Here Angel and Tess, a virtual Adam and Eve, meet and reside in happiness. As long as they are in this golden Edenic Valley, nothing untoward happens to them. They are protected, safe and apart from the world. It is only when they venture into the “real world” town that Tess is accosted by the mean-spirited Farmer Groby who crudely remarks on her virtue. And when they leave the farm for their honeymoon, it is as if they are ejected from paradise into the cold, cruel world where they must “earn their bread by the sweat of their brow.”
3. At Talbothays Dairy, Tess encounters three other milkmaids who are also in love with Angel Clare. How do these others contribute to the novel?
At Talbothays Dairy, Tess makes friends with three milkmaids, Marian, Retty and Izz Huett. The four girls work together closely, attend church together, share the same dormitory room and above all, they all love Angel Clare. Tess insists they are every bit as good as she; indeed, she repeatedly maintains they are better. At first, she rejects Angel’s advances: “Mr. Clare--I cannot be your wife” (194). But Angel is completely indifferent to Marian, Retty and Liz, and Tess wins his heart.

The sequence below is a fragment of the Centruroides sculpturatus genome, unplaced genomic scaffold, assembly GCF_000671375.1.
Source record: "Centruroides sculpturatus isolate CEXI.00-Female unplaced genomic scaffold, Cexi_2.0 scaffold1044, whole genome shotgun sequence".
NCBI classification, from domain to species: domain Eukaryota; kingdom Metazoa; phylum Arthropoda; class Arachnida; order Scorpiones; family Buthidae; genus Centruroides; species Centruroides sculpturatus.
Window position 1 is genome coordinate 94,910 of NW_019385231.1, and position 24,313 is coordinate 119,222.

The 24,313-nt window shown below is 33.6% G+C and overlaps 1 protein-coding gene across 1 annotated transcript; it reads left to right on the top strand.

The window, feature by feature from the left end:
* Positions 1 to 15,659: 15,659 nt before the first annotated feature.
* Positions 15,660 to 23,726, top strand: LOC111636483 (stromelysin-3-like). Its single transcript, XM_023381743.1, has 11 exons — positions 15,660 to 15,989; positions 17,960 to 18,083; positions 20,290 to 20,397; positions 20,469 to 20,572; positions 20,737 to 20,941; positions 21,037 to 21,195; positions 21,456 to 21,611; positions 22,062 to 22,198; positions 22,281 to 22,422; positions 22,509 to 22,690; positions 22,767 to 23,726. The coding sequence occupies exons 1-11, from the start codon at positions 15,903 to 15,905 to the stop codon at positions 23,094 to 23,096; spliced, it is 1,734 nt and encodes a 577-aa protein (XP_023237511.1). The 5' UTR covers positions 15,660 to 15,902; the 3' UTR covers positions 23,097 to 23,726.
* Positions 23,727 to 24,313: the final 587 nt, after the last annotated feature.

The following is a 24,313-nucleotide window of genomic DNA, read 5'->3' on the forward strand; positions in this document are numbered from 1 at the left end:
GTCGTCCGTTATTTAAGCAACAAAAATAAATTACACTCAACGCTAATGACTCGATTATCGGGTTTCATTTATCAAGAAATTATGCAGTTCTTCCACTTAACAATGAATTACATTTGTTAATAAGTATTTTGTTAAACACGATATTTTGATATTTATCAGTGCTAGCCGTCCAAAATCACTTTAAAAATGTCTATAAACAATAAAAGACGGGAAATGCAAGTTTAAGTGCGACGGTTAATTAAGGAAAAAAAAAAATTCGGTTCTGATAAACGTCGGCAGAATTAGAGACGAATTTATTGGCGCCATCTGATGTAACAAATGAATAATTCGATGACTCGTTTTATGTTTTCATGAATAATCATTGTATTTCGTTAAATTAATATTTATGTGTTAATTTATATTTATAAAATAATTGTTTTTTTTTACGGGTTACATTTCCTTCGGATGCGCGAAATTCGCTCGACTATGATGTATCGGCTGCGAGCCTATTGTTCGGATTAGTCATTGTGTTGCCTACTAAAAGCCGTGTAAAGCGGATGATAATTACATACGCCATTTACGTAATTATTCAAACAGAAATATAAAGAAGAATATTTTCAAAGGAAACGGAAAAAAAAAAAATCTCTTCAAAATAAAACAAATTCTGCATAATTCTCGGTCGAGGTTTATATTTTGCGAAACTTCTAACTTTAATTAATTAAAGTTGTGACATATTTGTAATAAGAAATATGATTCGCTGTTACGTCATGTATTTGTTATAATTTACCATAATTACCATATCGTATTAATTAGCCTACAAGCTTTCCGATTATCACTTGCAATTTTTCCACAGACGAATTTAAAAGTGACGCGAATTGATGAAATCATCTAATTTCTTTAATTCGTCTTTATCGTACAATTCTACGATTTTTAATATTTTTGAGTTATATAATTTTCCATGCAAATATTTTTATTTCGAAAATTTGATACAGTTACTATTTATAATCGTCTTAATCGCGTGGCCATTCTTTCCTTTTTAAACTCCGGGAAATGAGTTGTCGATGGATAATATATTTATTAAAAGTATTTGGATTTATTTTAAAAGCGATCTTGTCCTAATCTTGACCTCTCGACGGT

The three other milkmaids act as foils for Tess and set off her beauty and her character. The good-natured Marian is plump while Tess is as slim as a reed. Marian takes to strong drink in desperation after Angel weds Tess, while Tess drinks pure white milk. Retty is friendly and fun but weak-willed. She attempts to commit suicide after Angel’s wedding to Tess. On the other hand, Tess experiences extreme poverty and hardship after Angel abandons her, and despite voicing her desire to die, she never thinks of taking her own life. Lively Izz jumps at the chance to accompany Angel to Brazil despite her knowledge that he is married. Thus, while all are hard-working friendly girls, they tend to highlight Tess’s beauty and virtue.
4. Throughout the novel, Tess is torn between the fiendish Alec d’Urberville and the angelic Angel Clare. Compare both men.